Point taken on the <=255, I feel like a rank beginner here. :slight_smile: All a little humbling.

Thanks for the tip, on char-arrays, when I first started programming in the 70s, I had 4K of RAM to play with and learned fast that I needed to be conservative. But, over the years memory constraints became a non-issue so I always went for the most verbose and re-readable approach.

With the Arduino, I have been watching the compiler output like a hawk and managing to keep it below the 75% and prevent the warnings. I know I could fudge that 75% in the Settings – but. :slight_smile:

Just bought a Mega and now feeling a little lavish with RAM again. LOL

Probably cleaner to do it with a switch statement, rather than a string of if/else's.

Regards,
Ray L.

Whandall:

const char dirs[] = {'N', 'E', 'S', 'W'};

char setCourseC() {
  return dirs[((gps.course.deg()+45)%360)/90];
}

Ooops, getting an error…
gps_006:181: error: invalid operands of types ‘double’ and ‘int’ to binary ‘operator%’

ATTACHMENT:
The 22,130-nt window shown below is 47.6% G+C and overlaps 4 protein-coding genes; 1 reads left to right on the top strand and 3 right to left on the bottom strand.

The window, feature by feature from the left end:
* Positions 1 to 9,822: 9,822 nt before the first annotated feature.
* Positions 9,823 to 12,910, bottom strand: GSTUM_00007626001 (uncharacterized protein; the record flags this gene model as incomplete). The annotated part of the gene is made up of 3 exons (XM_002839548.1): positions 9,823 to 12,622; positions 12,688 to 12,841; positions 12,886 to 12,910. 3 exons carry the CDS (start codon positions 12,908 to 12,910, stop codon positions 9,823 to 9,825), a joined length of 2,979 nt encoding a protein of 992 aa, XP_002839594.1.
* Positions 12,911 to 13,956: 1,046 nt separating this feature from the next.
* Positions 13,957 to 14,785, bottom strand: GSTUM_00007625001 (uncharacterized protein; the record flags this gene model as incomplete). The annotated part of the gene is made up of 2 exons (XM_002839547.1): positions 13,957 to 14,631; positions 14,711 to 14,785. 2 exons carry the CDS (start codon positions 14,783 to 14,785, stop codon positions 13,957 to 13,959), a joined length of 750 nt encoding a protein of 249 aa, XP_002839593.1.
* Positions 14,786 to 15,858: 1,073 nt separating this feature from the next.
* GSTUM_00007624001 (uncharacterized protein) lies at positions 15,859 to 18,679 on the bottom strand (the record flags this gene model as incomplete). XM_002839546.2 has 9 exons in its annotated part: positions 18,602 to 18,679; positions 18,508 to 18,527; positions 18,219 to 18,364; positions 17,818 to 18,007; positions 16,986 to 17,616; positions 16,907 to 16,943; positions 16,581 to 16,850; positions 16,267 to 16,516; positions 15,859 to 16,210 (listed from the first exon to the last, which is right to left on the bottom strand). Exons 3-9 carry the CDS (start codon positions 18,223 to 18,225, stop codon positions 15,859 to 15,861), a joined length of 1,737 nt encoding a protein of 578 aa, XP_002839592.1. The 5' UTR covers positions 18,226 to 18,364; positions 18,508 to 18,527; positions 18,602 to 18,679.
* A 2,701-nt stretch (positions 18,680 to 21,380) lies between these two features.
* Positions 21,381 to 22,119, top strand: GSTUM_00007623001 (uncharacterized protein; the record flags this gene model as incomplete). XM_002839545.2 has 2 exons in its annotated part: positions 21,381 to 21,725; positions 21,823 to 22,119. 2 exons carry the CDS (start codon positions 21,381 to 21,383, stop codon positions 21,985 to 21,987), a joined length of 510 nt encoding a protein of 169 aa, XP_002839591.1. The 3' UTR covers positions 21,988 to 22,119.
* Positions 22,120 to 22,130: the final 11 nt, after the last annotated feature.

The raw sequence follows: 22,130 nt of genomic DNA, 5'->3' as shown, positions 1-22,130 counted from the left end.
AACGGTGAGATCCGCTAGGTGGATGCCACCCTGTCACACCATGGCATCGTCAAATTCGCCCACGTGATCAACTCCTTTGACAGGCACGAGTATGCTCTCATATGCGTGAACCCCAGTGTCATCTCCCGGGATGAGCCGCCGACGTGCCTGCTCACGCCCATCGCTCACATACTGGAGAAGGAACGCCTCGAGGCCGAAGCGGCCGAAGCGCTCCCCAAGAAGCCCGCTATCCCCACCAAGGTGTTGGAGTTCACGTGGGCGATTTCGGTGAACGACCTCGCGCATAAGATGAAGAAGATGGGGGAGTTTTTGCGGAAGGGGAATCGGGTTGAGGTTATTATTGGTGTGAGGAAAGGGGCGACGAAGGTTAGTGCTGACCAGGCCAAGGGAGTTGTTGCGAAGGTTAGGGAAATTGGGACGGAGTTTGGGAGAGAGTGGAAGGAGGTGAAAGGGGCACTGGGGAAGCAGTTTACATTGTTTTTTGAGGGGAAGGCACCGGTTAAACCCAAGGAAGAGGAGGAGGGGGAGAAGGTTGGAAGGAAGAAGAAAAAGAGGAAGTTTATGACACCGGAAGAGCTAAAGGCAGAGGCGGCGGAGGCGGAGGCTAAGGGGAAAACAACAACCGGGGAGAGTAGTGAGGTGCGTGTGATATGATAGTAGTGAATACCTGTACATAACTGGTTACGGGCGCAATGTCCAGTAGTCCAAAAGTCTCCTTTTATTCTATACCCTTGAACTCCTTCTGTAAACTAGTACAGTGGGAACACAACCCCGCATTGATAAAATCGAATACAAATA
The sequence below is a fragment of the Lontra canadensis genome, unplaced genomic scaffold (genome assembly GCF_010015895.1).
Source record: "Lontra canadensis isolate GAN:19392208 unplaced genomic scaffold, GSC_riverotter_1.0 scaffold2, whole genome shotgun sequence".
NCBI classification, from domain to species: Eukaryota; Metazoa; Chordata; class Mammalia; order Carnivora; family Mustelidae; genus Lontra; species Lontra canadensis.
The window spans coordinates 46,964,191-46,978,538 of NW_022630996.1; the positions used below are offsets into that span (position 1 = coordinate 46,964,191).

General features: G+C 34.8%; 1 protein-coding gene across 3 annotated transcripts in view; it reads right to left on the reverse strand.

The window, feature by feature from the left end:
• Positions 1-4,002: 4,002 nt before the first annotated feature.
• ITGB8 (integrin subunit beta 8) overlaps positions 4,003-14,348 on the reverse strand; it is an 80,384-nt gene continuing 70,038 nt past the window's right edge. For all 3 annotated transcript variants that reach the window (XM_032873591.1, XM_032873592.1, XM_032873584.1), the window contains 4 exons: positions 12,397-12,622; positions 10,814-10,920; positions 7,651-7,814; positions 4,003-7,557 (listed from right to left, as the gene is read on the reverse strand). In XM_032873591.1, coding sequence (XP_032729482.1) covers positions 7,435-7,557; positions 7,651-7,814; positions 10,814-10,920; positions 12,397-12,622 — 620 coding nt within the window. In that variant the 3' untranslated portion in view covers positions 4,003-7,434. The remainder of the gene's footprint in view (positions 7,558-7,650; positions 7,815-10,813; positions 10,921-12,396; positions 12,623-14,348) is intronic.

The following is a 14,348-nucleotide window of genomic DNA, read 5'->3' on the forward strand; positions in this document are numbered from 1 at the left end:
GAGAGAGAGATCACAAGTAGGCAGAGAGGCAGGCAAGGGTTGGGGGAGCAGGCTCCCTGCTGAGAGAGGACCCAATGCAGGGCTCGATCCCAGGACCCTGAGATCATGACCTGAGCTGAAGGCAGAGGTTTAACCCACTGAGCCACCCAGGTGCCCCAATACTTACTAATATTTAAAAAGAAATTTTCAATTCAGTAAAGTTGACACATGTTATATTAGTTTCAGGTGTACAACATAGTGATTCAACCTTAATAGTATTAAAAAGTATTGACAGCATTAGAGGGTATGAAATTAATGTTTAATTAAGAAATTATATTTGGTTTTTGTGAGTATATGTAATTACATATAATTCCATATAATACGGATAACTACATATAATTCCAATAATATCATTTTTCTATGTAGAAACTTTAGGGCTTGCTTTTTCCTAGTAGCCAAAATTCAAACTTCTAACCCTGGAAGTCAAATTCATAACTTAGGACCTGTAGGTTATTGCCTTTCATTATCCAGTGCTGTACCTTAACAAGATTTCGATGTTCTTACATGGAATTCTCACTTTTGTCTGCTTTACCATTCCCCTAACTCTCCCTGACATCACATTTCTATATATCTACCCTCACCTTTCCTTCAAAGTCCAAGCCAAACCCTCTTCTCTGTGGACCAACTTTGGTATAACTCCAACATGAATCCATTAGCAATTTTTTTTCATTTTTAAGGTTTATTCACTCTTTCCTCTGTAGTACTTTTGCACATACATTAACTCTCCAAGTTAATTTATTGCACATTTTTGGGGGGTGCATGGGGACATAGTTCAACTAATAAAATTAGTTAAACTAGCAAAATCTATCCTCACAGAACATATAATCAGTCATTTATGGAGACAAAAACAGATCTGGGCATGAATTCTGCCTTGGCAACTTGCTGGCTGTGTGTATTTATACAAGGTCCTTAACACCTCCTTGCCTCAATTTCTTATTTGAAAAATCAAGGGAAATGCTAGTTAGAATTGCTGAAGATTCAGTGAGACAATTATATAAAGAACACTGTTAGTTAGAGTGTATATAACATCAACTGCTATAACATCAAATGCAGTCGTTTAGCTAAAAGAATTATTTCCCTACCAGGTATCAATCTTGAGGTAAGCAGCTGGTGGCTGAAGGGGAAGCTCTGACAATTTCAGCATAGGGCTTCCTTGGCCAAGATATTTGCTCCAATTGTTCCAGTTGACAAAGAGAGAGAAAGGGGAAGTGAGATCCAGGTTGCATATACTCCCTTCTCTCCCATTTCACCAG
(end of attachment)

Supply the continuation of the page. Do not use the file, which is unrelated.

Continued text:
const char dirs[] = {'N', 'E', 'S', 'W'};
char setCourseC() {
  return dirs[((((int)gps.course.deg())+45)%360)/90];
}

Nobody could know that gps.course.deg() returns a float.

Often it helps to post the whole code.

Thanks, that would be in the Library. I guess I should have included that. Sorry, I assumed... :slight_smile:

I am now struggling to understand the use of that "(int)" thing. From the error message I realized there was a float issue so I had tried using round(... to no avail.

(int) means: treat the following value as int converting if neccessary and possible.

So (int)5.3 works, (int)"123" does not.

And whether the result is 0.5 degrees off (rounding vs trunctating),
does not make a big difference for that coarse classification (IMHO).

RayLivingston:
Probably cleaner to do it with a switch statement, rather than a string of if/else's.

Thanks Ray, but how do I use relational operators in the "case" line?
In Pascal I can do...
case round(gps.course.deg) of
0..45 : Result:="N";
end;